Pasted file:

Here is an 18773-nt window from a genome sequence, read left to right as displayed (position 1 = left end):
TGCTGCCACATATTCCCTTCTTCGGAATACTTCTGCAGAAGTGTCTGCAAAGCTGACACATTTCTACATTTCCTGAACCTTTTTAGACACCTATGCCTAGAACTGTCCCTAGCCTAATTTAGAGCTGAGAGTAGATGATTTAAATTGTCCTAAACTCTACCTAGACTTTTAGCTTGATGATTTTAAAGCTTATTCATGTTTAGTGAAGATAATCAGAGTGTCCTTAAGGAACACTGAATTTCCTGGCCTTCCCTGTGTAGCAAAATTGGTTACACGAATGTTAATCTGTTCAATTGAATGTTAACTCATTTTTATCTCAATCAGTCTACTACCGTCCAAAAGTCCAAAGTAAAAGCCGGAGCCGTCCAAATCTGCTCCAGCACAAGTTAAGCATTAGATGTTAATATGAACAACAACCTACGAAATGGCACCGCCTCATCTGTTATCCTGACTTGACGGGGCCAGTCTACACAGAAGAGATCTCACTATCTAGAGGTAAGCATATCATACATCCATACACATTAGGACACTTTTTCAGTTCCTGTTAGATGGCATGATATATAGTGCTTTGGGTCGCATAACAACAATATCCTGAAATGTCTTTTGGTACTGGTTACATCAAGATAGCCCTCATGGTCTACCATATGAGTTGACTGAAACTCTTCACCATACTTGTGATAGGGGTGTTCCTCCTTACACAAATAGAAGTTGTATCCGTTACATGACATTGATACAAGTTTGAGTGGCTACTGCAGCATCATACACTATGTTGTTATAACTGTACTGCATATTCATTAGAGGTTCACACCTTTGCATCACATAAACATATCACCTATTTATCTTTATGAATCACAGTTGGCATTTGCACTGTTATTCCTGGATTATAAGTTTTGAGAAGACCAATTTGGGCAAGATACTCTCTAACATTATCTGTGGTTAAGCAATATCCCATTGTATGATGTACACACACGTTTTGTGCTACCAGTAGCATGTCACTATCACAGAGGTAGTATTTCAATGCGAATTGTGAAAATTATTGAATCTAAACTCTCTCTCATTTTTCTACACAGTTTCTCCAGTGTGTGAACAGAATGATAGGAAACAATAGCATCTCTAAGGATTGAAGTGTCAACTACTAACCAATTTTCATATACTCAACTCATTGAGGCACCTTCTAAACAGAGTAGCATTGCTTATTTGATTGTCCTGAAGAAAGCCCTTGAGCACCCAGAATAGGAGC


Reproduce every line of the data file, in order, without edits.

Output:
Here is an 18773-nt window from a genome sequence, read left to right as displayed (position 1 = left end):
TGCTGCCACATATTCCCTTCTTCGGAATACTTCTGCAGAAGTGTCTGCAAAGCTGACACATTTCTACATTTCCTGAACCTTTTTAGACACCTATGCCTAGAACTGTCCCTAGCCTAATTTAGAGCTGAGAGTAGATGATTTAAATTGTCCTAAACTCTACCTAGACTTTTAGCTTGATGATTTTAAAGCTTATTCATGTTTAGTGAAGATAATCAGAGTGTCCTTAAGGAACACTGAATTTCCTGGCCTTCCCTGTGTAGCAAAATTGGTTACACGAATGTTAATCTGTTCAATTGAATGTTAACTCATTTTTATCTCAATCAGTCTACTACCGTCCAAAAGTCCAAAGTAAAAGCCGGAGCCGTCCAAATCTGCTCCAGCACAAGTTAAGCATTAGATGTTAATATGAACAACAACCTACGAAATGGCACCGCCTCATCTGTTATCCTGACTTGACGGGGCCAGTCTACACAGAAGAGATCTCACTATCTAGAGGTAAGCATATCATACATCCATACACATTAGGACACTTTTTCAGTTCCTGTTAGATGGCATGATATATAGTGCTTTGGGTCGCATAACAACAATATCCTGAAATGTCTTTTGGTACTGGTTACATCAAGATAGCCCTCATGGTCTACCATATGAGTTGACTGAAACTCTTCACCATACTTGTGATAGGGGTGTTCCTCCTTACACAAATAGAAGTTGTATCCGTTACATGACATTGATACAAGTTTGAGTGGCTACTGCAGCATCATACACTATGTTGTTATAACTGTACTGCATATTCATTAGAGGTTCACACCTTTGCATCACATAAACATATCACCTATTTATCTTTATGAATCACAGTTGGCATTTGCACTGTTATTCCTGGATTATAAGTTTTGAGAAGACCAATTTGGGCAAGATACTCTCTAACATTATCTGTGGTTAAGCAATATCCCATTGTATGATGTACACACACGTTTTGTGCTACCAGTAGCATGTCACTATCACAGAGGTAGTATTTCAATGCGAATTGTGAAAATTATTGAATCTAAACTCTCTCTCATTTTTCTACACAGTTTCTCCAGTGTGTGAACAGAATGATAGGAAACAATAGCATCTCTAAGGATTGAAGTGTCAACTACTAACCAATTTTCATATACTCAACTCATTGAGGCACCTTCTAAACAGAGTAGCATTGCTTATTTGATTGTCCTGAAGAAAGCCCTTGAGCACCCAGAATAGGAGC